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reduction package that can get bipartisan support. >> jim, thank you for joining me. we are also joined by liz ann saunders who is anbowles. i know wall street prize itself not looking at the details, not released publicly. they did see simpson bowles. is that enough? that this would sort of solve that problem? >> we do have to see more of the details, were ut having served on a presidential commission back in 2005, president bush's bipartisan tax refor commission, i know how hard it is to end up way bold plan when dealing with bipartisan reform. i think wall street was disenchantsed it was tossed aside. to see that back on the table and teed up as the basis for the plan is a great thing. >> when wall street looks at plan like this, what primarily are think looking for? what of the benchmarks?
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>> i think the split, assumptions made by economic growth. that's the real key to pulling us out of this. you mentioned in a piece to this, the ratings agencies. i think maybe the ratings agency was erring on the side of progressiveness in light of they didn't do so well during the subprime crisis. think how much it priced off treasuries and the notion of credit, one of the biggest issues with what wall street was dealing as it retted to this deal. so i think if we can stem the tide of rating, a great piece in the short term for the market. >> and people that don't appreciate it, look at the debt ceiling and say it would be bad if the government had to pay more tomorrow, but what does it effect me? treasuries are the benchmark, the base for the -- >> they're the risk-free rate, right, against preparing everything. >> the treasury the in there? >> it's in there and going to be priced specifically in terms of the interest rate you pay, off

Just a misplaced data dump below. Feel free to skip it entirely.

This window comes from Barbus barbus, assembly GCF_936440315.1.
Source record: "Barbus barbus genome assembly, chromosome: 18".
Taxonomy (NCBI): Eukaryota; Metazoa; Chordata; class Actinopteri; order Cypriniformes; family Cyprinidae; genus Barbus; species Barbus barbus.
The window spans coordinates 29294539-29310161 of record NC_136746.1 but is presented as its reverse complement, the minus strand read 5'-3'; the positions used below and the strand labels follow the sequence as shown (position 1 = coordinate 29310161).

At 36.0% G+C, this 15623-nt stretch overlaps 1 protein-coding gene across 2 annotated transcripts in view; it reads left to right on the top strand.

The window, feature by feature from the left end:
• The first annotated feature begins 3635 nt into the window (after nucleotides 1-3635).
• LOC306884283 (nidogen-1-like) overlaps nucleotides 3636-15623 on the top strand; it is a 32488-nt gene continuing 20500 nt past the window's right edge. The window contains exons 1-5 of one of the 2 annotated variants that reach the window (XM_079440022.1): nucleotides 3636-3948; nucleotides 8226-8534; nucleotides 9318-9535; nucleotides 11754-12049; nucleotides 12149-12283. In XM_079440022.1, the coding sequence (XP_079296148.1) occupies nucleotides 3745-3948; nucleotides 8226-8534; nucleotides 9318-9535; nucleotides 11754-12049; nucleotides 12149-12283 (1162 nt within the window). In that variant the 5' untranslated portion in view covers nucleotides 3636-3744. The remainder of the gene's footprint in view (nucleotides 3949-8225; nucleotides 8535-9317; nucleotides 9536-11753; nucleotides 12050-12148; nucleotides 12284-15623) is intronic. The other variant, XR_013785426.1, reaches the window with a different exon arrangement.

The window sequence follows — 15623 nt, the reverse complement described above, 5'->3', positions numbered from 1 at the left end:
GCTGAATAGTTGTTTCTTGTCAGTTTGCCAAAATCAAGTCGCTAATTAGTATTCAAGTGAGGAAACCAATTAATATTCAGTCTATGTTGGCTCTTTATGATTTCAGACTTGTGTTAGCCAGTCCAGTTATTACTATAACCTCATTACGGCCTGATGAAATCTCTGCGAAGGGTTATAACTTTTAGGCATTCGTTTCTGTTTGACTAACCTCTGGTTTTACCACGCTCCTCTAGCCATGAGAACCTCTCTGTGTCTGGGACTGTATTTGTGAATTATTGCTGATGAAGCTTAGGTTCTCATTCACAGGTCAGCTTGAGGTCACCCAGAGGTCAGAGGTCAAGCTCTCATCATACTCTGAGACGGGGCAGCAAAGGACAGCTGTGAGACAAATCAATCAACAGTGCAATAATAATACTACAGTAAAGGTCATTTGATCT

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the ten-year yield, but there's a direct relationship across the spectrum of maturities. when you have everything priced against and everything benchmarked against something that, whose rating is now called into question, that really throws a giant monkey wrench into all of asset management. >> right. so forgetting default, people sometimes talking about prioritization and maybe won't go all wait off the cliff but certainly unsettle the market. if that happens and if interest rates go up not by 10% or 15%, something crazy be but 2%, 1%, we will see mortgages and credit card loans and auto loans and loans of businesses expanding that will hit the real economy? >> it will. the thing to concentrate on, though, and it may be important in terms of what the treasury market has been telling you about the deal is you haven't seen any kind of move there from an anticipation perspective. the fact that the ten-year treasury yield stay around 3% is telling you that the market has felt that we were going to get a deal, and that a downgrade was
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unlikely and given the news today, it looks like we're getting closer to the point where we can see, the treasury market was right. yes, the risk down the road, not yet reflected in the yields, was that yields would go up dramatically. >> the concern in a scenario of that, everybody feels we'll get closer to the deal when we have optimistic moments like this. what about unexpectedly was a deal cracks apart when it comes to the house of pretives? >> t.a.r.p. might have been a lesson to a lot of political leaders when facing something as dire as we are now. i think thz realization of the implications of default. the impetus is there to get a deal done and there on both sides. >> thank you so much. >> thanks for having me. nation of at&t and t-mobile would deliver our next generation mobile broadband experience to 55 million more americans, many in small towns and rural communities, giving them a new choice. we'll deliver better service, with thousands of new cell sites... for greater access to all the things you want,